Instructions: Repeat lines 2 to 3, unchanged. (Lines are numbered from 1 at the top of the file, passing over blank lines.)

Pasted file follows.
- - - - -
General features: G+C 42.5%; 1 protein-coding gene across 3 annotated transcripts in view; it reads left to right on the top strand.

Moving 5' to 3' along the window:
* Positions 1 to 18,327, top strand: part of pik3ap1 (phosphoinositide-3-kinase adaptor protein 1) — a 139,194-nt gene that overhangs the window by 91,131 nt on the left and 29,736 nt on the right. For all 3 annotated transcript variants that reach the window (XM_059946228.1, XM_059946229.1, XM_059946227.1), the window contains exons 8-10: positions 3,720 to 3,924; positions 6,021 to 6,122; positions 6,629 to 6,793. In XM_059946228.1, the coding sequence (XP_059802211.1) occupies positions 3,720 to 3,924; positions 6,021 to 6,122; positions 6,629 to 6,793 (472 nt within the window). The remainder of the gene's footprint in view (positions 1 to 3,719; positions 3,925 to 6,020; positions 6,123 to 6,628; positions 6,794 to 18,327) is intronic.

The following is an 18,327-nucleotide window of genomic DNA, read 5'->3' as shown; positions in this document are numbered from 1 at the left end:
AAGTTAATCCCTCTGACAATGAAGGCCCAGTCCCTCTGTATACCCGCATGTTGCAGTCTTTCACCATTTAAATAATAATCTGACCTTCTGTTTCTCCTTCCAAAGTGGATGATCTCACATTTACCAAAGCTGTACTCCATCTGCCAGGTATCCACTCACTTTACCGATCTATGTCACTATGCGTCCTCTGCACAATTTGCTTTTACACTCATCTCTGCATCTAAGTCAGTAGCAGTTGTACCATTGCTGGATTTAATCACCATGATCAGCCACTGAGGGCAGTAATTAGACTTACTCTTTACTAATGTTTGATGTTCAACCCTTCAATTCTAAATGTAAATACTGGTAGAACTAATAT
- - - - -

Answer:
Moving 5' to 3' along the window:
* Positions 1 to 18,327, top strand: part of pik3ap1 (phosphoinositide-3-kinase adaptor protein 1) — a 139,194-nt gene that overhangs the window by 91,131 nt on the left and 29,736 nt on the right. For all 3 annotated transcript variants that reach the window (XM_059946228.1, XM_059946229.1, XM_059946227.1), the window contains exons 8-10: positions 3,720 to 3,924; positions 6,021 to 6,122; positions 6,629 to 6,793. In XM_059946228.1, the coding sequence (XP_059802211.1) occupies positions 3,720 to 3,924; positions 6,021 to 6,122; positions 6,629 to 6,793 (472 nt within the window). The remainder of the gene's footprint in view (positions 1 to 3,719; positions 3,925 to 6,020; positions 6,123 to 6,628; positions 6,794 to 18,327) is intronic.